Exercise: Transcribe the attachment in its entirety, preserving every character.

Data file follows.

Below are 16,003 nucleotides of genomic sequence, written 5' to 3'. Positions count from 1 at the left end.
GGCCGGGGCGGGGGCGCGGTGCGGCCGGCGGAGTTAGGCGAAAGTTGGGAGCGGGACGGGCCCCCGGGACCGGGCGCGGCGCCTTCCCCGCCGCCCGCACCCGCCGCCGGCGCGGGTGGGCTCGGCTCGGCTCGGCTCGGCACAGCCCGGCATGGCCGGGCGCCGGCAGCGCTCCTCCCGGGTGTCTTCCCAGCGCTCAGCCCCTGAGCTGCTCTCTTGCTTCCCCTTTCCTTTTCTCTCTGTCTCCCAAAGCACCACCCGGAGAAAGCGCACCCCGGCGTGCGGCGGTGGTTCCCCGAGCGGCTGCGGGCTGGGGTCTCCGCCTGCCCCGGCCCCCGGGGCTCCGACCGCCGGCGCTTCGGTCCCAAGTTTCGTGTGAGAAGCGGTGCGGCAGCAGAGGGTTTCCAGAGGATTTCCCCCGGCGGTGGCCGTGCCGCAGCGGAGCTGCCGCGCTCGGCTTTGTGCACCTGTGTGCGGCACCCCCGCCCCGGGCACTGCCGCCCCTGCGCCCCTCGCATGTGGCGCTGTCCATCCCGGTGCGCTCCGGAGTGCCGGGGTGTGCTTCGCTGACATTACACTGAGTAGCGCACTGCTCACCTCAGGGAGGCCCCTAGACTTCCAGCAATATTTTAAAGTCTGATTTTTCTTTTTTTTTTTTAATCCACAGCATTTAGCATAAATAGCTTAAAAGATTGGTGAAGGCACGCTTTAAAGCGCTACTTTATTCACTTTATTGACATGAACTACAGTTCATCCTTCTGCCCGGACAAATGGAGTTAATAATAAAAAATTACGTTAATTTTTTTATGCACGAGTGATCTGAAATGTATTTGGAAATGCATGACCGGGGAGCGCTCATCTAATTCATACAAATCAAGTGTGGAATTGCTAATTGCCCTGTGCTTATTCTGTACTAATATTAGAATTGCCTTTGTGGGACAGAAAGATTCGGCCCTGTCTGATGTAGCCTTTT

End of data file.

Below are 16,003 nucleotides of genomic sequence, written 5' to 3'. Positions count from 1 at the left end.
GGCCGGGGCGGGGGCGCGGTGCGGCCGGCGGAGTTAGGCGAAAGTTGGGAGCGGGACGGGCCCCCGGGACCGGGCGCGGCGCCTTCCCCGCCGCCCGCACCCGCCGCCGGCGCGGGTGGGCTCGGCTCGGCTCGGCTCGGCACAGCCCGGCATGGCCGGGCGCCGGCAGCGCTCCTCCCGGGTGTCTTCCCAGCGCTCAGCCCCTGAGCTGCTCTCTTGCTTCCCCTTTCCTTTTCTCTCTGTCTCCCAAAGCACCACCCGGAGAAAGCGCACCCCGGCGTGCGGCGGTGGTTCCCCGAGCGGCTGCGGGCTGGGGTCTCCGCCTGCCCCGGCCCCCGGGGCTCCGACCGCCGGCGCTTCGGTCCCAAGTTTCGTGTGAGAAGCGGTGCGGCAGCAGAGGGTTTCCAGAGGATTTCCCCCGGCGGTGGCCGTGCCGCAGCGGAGCTGCCGCGCTCGGCTTTGTGCACCTGTGTGCGGCACCCCCGCCCCGGGCACTGCCGCCCCTGCGCCCCTCGCATGTGGCGCTGTCCATCCCGGTGCGCTCCGGAGTGCCGGGGTGTGCTTCGCTGACATTACACTGAGTAGCGCACTGCTCACCTCAGGGAGGCCCCTAGACTTCCAGCAATATTTTAAAGTCTGATTTTTCTTTTTTTTTTTTAATCCACAGCATTTAGCATAAATAGCTTAAAAGATTGGTGAAGGCACGCTTTAAAGCGCTACTTTATTCACTTTATTGACATGAACTACAGTTCATCCTTCTGCCCGGACAAATGGAGTTAATAATAAAAAATTACGTTAATTTTTTTATGCACGAGTGATCTGAAATGTATTTGGAAATGCATGACCGGGGAGCGCTCATCTAATTCATACAAATCAAGTGTGGAATTGCTAATTGCCCTGTGCTTATTCTGTACTAATATTAGAATTGCCTTTGTGGGACAGAAAGATTCGGCCCTGTCTGATGTAGCCTTTT